Attacking the United Irishman, a Newspaper
Edited by John Mitchel 24 February 1848*
My Lords, with the permission of the noble Lord on the Woolsack, whose notice of Motion stands before mine upon the paper, I now rise for the purpose of calling your attention to the publication of a paper in Ireland, of which I gave notice a few evenings ago. In doing so, I shall trouble your Lordships with very few observations of my own, because the whole of my case depends on the extracts from the paper itself, and on the result of the questions which I shall have to put to Her Majesty’s Government in connexion with them. It is only necessary to remind your Lordships, that in consequence of differences of opinion—not, indeed, as to the end aimed at, or the objects to be gained, but as to the mode of carrying them out—among the members composing the Repeal Associations, that body has been split into two sections, agreeing in their ultimate object, but entirely opposed as to the manner of effecting it. Of these two sections, the more prudent and cautious, acting on the principles of the policy which were pursued by Mr. O’Connell in his lifetime, and by his immediate followers since have adhered to the original body which meets in the miscalled Conciliation Hall. The more violent, anxious to take steps for the speedier attainment of their aims, have established a body which they term “The Irish Confederation.” In the Irish Confederation, again, there has been some collision of opinion, of various degrees of incaution and imprudence, with respect to the proper course to be pursued by them for the attainment of their views. Shortly after an early meeting of the Confederation, two letters were published, one from Mr. Mitchell, and the other from Mr. Reilly, which appeared, even to this body, to be of such a dangerous and seditious tendency, that they were the subject of discussion; and, in order to show the spirit by which the Confederation was animated, I may add that a division took place, and by a majority of 317 to 188 this publication of the letters was condemned as being imprudent and incautious. Mr. Mitchell in consequence withdrew from the Confederation, and established a paper on his own account, which appeared for the first time on the 1st of this month, under the title of the United Irishman, to which I now call attention. Before I quote any of the articles which it contains, permit me at the outset to show your Lordships the language of the moderate party of the Irish Confederation, reported in the same paper, and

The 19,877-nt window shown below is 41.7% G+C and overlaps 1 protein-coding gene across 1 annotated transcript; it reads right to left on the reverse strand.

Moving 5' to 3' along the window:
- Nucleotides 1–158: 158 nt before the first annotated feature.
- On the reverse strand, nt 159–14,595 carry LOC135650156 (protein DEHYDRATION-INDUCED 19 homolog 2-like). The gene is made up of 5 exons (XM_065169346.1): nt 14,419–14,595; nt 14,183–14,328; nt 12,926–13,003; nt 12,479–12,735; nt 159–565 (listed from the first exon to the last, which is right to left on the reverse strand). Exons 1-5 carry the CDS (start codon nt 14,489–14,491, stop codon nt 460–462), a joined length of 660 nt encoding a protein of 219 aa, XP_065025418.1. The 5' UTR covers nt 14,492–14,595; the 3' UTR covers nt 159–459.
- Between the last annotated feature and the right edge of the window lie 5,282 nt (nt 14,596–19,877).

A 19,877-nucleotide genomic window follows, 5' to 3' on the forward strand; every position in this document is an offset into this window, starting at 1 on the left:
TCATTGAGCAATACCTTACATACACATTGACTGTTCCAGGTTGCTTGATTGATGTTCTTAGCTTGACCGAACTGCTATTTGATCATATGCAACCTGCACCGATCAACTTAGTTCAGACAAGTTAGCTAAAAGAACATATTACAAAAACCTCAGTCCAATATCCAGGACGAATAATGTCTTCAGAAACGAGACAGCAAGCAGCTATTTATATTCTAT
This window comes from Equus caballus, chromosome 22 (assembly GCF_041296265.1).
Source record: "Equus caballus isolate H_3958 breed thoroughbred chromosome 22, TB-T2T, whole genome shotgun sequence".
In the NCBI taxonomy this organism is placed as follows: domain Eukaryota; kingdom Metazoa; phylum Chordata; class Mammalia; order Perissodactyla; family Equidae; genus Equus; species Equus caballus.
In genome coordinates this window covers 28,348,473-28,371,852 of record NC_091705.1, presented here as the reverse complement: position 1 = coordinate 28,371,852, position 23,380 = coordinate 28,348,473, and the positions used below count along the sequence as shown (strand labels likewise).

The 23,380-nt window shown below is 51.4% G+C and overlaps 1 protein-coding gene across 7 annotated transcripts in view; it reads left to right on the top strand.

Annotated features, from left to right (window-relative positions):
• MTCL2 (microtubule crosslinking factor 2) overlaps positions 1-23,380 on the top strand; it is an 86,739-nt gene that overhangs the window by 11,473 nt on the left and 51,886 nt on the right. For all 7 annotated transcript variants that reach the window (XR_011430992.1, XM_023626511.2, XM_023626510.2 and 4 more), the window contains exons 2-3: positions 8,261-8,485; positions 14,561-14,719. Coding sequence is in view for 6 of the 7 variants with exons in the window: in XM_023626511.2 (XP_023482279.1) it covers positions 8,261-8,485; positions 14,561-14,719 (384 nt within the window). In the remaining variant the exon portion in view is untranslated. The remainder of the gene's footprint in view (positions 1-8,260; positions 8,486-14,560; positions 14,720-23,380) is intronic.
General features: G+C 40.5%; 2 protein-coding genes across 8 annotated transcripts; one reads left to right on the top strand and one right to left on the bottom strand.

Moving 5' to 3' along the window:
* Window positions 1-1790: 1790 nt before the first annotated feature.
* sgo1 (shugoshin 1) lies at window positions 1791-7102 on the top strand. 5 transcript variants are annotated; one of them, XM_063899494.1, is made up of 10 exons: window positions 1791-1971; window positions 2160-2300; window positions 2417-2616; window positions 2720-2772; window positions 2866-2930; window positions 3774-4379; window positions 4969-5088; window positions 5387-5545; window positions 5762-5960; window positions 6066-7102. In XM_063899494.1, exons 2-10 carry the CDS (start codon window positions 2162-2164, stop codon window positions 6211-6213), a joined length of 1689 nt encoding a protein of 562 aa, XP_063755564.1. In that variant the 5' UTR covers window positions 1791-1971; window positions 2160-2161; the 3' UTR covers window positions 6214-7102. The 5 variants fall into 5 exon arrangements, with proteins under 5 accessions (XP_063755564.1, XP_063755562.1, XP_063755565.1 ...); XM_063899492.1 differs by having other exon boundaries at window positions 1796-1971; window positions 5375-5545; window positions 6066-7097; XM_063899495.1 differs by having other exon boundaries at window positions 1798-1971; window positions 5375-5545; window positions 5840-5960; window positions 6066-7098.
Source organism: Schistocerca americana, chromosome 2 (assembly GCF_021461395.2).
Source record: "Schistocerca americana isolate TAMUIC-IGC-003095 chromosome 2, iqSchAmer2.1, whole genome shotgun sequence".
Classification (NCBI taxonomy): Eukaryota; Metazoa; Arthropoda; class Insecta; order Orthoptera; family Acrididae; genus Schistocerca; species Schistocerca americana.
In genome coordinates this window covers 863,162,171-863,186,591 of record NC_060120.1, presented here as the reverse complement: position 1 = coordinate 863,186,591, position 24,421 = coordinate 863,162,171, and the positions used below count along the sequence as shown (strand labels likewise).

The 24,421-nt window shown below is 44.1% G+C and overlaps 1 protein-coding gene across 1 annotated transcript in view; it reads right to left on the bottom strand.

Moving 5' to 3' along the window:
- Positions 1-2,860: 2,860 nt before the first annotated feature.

* Hansard, 3.S., XCVI, 1242–47.